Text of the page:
An Inclusive Litany
Men were again the big winners in the Super Bowl ad extravaganza—many more men than women were employed to act in the commercials, and much of the content of the ads was directed at the male viewer.
The humor was clearly aimed at young men, with women being the butt of many jokes. A number of ads featured exclusively male casts, while others had only one or two female characters. The large majority of movies advertised were violent, male-oriented action flicks. The ads did not feature or appeal to a wide age range, starring mostly young, thin and able-bodied actors.
No female sports stars appeared in any of the ads, compared with at least six male athletes. And male celebrity spokespeople outnumbered females as well, though by a smaller margin. Exploitative promos for ABC programs came under fire from viewers, as did several of the "message" ads, which our feminist monitors felt were manipulative and misleading.
On the positive side, monitors noted that a significant number of people of color appeared in the commercials this year, and that racial diversity was prominent in several ads.
[Ed.: USA Today reports that while African Americans are disproportionately represented in the military, they're actually underrepresented among combat units. One theory for this distribution is that blacks are more attracted to support roles that provide educational benefits, while another blames "lingering racism." Conyers later led five other congressional Democrats in a lawsuit that claimed President Bush had no constitutional authority to wage war against Iraq, despite an earlier 296 to 133 vote (77 to 23 in the Senate) that seemed to settle the question.]
[Ed.: I get bored just thinking about how this was decided.]
According to her testimony, Laura went to a party in which she was alone with four boys drinking beer. She told two of the boys that she didn't want to have sex with them, but nevertheless engaged in heated foreplay with both, to the point of undress, which she said she enjoyed very much.
The second boy left the room, and the first boy had intercourse with Laura. He stopped after his condom kept coming off, which Laura said was a sign they "shouldn't be doing this." After the first boy left, the second, John, re-entered the room and initiated intercourse. She did not say anything at this point, or push him away.
Laura testified that the two rolled over so that she was on top for about five minutes, but that he forced her to continue by grabbing her waist—with one hand, since the other was in a cast. After they rolled over again so that he was on top, Laura told John that if he cared for her, he would have waited.
Soon afterwards, she said "I should be going now," and "I need to go home." Because it took John Z. an estimated minute and a half to cease after hearing these words, he was convicted of rape.
[The study's lead author, Jianguo Liu of Michigan State, said] the government should consider offering tax incentives for empty-nesters to share their homes, or penalties for people who choose to live alone. Government policy should also discourage urban sprawl, he said, which disrupts the natural habitat of animals and plants. "This can be a wake-up call for people to realize how their lifestyle impacts the environment," he said. "Each household can make a difference." ...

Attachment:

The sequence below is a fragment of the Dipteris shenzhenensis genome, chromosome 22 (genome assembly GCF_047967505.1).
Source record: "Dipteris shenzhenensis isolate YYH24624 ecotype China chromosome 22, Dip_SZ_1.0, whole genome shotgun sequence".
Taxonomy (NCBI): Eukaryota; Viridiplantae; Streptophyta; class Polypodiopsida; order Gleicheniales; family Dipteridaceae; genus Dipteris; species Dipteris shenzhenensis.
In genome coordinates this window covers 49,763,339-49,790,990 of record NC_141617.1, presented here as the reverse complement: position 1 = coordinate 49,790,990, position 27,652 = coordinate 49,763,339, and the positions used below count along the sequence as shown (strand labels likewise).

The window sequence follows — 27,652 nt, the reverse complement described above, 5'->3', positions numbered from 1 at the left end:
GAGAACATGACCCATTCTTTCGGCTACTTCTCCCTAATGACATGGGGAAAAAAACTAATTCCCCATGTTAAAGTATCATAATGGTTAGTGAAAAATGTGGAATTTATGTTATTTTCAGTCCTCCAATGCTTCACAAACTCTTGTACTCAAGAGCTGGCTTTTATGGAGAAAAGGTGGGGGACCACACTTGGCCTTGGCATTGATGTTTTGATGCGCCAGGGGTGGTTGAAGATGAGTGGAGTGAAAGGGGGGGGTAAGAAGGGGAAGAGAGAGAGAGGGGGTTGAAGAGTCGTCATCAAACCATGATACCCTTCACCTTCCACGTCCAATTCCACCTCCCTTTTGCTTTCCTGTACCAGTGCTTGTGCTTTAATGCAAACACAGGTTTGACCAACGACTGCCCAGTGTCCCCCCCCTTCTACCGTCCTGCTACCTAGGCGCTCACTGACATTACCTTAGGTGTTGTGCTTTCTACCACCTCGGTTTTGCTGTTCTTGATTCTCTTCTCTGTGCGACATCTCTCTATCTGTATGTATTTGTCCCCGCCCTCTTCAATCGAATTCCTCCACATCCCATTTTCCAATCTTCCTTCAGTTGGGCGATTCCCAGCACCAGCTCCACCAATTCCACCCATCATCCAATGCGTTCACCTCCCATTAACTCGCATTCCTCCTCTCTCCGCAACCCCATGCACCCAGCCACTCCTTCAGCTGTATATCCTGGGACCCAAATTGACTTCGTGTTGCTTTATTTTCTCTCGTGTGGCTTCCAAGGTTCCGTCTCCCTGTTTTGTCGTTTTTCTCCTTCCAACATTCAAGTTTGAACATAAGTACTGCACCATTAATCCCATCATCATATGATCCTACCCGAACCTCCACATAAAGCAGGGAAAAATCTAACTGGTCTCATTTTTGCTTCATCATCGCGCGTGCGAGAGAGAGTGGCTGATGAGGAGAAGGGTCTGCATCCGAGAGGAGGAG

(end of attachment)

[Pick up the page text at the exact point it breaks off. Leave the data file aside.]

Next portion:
[Former Green Party candidate for governor of Massachusetts Jill] Stein said some novel solutions might include cohousing developments in which people retain privacy, but also share some common spaces. Cohousing is not only better for the environment, she said, but offers emotional advantages of a village-like atmosphere for young and old. Too often, she said, people fail to see the social benefits of living in closer quarters or enjoying communal spaces.
Stein, who has one child in college and another still at home, said she and her husband plan to evaluate their single-family living situation when they become empty-nesters.
[Ed.: Note that in the old days, couples would stick together merely for the sake of the children.]
Even non-transgender people may be victims of discrimination because they defy commonly held expectations about masculinity and femininity, such as the man who is fired because he is "effeminate" or the woman denied a promotion because she is "too masculine."
If she had lived, Mary Jo Kopechne would be sixty-two years old. Through his tireless work as a legislator, Edward Kennedy would have brought comfort to her in her old age.
These semiotic felines do exactly what a deconstructionist would predict: rather than containing the stain, they disseminate it. Everything turns pink. The chain of signification is interminable and, being interminable, indeterminate. The semantic hygiene fetishized by the children is rudely violated; the "system" they imagined is revealed to have no inside and no outside. It is revealed to be, in fact, just another bricolage. The only way to end the spreading stain of semiosis is to unleash what, since it cannot be named, must be termed "that which is not a sign." This is the Voom, the final agent in the cat's arsenal. The Voom eradicates the pink queerness of a textuality without boundaries; whiteness is back, though it is now the purity of absence—one wants to say... of abstinence. The association with nuclear holocaust and its sterilizing fallout, wiping the planet clean of pinkness and pinkos, is impossible to ignore. It is a strange story for teaching people how to read.